No Place by Todd Strasser
Dan seemed to have it all from being popular to his hot girlfriend to probably getting a baseball scholarship to college. But then his family started having financial problems and they got worse and worse. Finally, they were forced to leave their home and live in Dignityville, a city park reused as a tent city for homeless people. Dan struggles to figure out how to continue being the same person with his friends, how to stay focused on his future, and how to keep dating one of the wealthier girls in town. On a daily basis, Dan is confronted with the differences in lifestyle and priorities. But Dignityville is not without some good aspects. Dan gets to spend more time with his family and he gets to know Meg, a girl who attends his high school and who also lives in Dignityville with her brother and family. Then Meg’s brother is brutally attacked and it quickly becomes evident that there is a conspiracy to destroy Dignityville, one that may end up hurting those that Dan loves.
Strasser tackles the issue of homelessness head on here. Yet he does in such a way as to make it accessible to those who have not experienced it. The emphasis is on the fact that there are all sorts of people who are homeless, not just those with addiction and mental health issues. Seeing the slow fall to homelessness by Dan’s parents and their reaction to being homeless further underlines that people are doing their best in trying and exceedingly difficult situations.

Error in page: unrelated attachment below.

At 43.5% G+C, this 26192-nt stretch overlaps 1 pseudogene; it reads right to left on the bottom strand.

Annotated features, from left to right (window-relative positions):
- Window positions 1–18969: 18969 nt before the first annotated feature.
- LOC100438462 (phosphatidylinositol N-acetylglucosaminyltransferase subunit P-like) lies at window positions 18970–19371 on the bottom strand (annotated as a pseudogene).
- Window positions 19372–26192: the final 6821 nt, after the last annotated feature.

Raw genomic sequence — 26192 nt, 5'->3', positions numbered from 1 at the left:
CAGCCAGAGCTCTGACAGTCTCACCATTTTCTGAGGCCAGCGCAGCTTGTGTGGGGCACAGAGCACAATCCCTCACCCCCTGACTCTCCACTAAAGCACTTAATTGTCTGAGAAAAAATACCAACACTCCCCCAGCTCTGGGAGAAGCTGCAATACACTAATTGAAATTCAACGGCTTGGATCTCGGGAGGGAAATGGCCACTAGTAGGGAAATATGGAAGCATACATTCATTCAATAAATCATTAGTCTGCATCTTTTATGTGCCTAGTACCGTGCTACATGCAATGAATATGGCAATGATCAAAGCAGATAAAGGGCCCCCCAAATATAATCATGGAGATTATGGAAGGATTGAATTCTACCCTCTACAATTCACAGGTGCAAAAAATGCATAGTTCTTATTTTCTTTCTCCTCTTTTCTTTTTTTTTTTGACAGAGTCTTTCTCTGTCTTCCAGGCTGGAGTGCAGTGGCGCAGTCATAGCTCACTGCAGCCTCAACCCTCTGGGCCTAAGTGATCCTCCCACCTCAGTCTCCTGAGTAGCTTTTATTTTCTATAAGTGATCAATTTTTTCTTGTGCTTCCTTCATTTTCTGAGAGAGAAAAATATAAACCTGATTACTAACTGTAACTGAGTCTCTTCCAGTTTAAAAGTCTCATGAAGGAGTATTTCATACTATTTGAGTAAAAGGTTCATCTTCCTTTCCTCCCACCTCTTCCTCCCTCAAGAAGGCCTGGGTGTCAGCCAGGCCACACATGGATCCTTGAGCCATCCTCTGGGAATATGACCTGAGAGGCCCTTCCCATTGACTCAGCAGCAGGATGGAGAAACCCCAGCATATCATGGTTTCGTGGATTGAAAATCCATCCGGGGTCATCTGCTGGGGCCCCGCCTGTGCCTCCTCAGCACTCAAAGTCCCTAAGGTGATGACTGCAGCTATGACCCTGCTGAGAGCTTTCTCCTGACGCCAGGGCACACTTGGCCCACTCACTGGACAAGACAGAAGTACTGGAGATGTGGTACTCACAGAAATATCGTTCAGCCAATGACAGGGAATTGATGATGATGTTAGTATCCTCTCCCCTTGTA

Dan is a very engaging character, one who quickly learns how profoundly his life has changed. The other characters at Dignityville are also well drawn and interesting as are Dan’s parents. The only character I found two-dimensional was Talia, Dan’s girlfriend, who seemed distant and aloof from what was happening. As the book progressed, the mystery of who was trying to shut down Dignityville moved to the forefront of the story. I felt that this distracted from an already powerful story and took it over the top. It was an unnecessary addition to the book.
An important book about a teen and his family experiencing homelessness, teens will find much to love in these pages. Appropriate for ages 14-17.
Reviewed from copy received from Simon & Schuster.
Hold Fast by Blue Balliett
Early lives in a warm and loving family. Her father Dash is a lover of words and word games. Her mother Sum and little brother Jubie make up the total of four in their family. But when Dash gets involved in something shady, their loving family becomes three. Then people raid their home, breaking down the door and they are forced to head to a shelter without knowing where Dash is or how he will find them again in the big city of Chicago. Early finds she has to be the strong one as her mother begins to falter and her brother is so little. Shelter life is difficult and it takes Early some time to realize that she is in the middle of a mystery that she can help solve.
Balliett demonstrates her own love of words and wordplay throughout this novel. Told in beautiful prose, she writes poetically about the city she loves, the beauty of snow, and the power of family. She incorporates wordplay through her protagonist, who looks at words the way her father taught her to. Many times words sound like what they are, points out Balliett, and just reading this book will have readers seeing words in a new way.